Support for the conference grew after Carter submitted a message to Congress outlining his proposed crackdown on undocumented immigrants.
http://www.themilitant.com/2002/6642/664243.html


*Estevan T. Flores, A Call to Action: An Analysis of Our Struggles and Alternatives to Carter's Immigration Program, Pamphlet, October 28-30, 1977.
http://www.eco.utexas.edu/facstaff/Cleaver/357Lsum_s7_Flores_CalltoAction.html

Episodes from the Struggle for Justice, Equality, & Dignity: A Brief History of the Last 15 Years National Network for Immigrant and Refugee Rights
Roots of resistance The contemporary U.S. immigrant and refugee rights movement has multiple roots stretching back to the 1960s movements for civil rights, racial justice, farm workers unions, student rights, and peace.
http://www.nnirr.org/about/about_timeline.html

This one is pretty ideologically slanted, but does give interesting information re the l965 act.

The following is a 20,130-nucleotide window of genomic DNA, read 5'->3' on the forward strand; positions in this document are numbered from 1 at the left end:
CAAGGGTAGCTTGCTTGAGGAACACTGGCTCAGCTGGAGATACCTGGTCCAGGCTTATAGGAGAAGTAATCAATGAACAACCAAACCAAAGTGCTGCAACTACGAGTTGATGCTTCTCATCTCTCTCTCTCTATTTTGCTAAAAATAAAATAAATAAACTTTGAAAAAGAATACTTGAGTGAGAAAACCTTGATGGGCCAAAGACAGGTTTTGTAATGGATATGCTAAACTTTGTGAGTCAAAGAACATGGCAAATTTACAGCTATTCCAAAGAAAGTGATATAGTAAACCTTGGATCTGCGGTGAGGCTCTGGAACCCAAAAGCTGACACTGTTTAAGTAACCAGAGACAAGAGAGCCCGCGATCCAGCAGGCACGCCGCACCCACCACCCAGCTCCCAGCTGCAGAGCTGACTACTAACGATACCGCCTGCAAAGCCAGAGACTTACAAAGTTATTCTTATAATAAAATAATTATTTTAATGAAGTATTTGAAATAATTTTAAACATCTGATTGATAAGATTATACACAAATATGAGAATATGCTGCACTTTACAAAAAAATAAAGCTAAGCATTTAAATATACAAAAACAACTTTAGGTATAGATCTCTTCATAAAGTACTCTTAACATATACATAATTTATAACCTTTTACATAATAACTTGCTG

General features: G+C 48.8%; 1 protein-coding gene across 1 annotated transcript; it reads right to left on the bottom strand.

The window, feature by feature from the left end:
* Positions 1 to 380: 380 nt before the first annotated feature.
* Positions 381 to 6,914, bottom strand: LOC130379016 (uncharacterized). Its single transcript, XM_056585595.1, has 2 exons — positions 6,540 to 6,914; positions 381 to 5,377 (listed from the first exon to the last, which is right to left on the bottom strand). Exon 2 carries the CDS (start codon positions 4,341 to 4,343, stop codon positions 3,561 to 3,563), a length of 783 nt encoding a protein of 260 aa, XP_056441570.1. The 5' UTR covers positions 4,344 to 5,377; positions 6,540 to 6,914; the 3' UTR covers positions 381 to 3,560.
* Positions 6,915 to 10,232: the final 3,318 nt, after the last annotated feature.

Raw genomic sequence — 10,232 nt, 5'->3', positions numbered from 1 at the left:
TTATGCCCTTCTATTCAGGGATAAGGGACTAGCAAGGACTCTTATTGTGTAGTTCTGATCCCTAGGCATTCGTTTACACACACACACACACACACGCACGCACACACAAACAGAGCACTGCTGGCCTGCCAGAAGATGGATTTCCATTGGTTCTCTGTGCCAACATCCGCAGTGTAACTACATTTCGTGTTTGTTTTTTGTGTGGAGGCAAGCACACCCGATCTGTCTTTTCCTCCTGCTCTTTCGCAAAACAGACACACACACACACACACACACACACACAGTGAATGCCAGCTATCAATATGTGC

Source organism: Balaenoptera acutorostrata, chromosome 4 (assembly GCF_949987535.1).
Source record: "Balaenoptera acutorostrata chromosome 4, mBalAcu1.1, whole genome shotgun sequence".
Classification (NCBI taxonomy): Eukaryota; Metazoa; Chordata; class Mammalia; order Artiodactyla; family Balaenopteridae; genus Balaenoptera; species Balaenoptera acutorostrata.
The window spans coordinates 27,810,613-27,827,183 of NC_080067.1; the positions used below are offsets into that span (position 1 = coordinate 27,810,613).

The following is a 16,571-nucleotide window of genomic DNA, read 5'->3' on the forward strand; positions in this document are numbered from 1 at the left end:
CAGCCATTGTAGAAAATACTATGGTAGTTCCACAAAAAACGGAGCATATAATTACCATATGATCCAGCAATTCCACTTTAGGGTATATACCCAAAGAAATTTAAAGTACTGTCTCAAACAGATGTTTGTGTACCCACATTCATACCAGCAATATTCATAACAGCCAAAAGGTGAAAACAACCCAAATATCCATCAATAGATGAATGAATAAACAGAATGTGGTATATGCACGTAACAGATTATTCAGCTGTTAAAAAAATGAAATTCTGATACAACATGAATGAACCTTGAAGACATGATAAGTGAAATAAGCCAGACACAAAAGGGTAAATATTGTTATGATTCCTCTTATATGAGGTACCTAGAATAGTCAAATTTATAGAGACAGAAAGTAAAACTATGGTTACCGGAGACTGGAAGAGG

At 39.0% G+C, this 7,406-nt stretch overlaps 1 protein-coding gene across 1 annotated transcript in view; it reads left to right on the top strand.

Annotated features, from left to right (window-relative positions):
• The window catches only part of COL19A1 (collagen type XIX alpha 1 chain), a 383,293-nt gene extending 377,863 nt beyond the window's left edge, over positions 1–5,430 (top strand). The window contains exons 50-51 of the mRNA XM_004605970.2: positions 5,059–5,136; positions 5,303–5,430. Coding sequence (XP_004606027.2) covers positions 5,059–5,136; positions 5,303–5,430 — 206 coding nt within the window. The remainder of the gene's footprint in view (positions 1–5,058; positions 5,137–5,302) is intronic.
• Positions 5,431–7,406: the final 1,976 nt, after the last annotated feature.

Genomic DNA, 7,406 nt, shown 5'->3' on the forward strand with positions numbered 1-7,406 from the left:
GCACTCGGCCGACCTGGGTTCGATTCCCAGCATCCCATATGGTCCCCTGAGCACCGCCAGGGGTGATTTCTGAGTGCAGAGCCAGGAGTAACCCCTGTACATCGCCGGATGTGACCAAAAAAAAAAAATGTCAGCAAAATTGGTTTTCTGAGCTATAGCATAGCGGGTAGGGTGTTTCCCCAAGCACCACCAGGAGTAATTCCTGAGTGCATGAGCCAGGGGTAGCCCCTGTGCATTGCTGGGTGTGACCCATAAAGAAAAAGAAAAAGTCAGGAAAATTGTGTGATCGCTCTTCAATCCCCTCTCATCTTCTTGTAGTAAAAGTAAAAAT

The Immigration Reform Act of 1965.

Revolution in America
by Norman Grigg
http://www.freerepublic.com/forum/a3b80498c0730.htm
0 Replies
 
Foxfyre
 
  1  
Reply Thu 30 Mar, 2006 12:59 pm
It is said again and again that undocumented workers do the jobs nobody else will do. But on another thread, I pointed out that I have worked dozens of work comp claims filed by undocumented workers who were injured doing drywall, painting, carpentry, heavy equipment operation, etc. etc. etc. Does anybody believe American citizens don't also do these jobs? It is true that many Americans won't pick strawberries or peaches for minimum wage, but do you honestly think there are no citizens who would do that for say $10/hour or more?

When employers have a ready supply of labor willing to work for rock bottom wages, there is little incentive to improve those wages. So we all benefit from lower construction costs, cheaper produce, and lots of specials at the dry cleaners, etc.

Meanwhile we all pay higher taxes and other costs of providing education, health care, food stamps, welfare, etc. etc. etc. to those same people who give us cheap lettuce. And this is on top of oppressed wages for everybody and increased cost of living in housing, taxes, land costs, etc.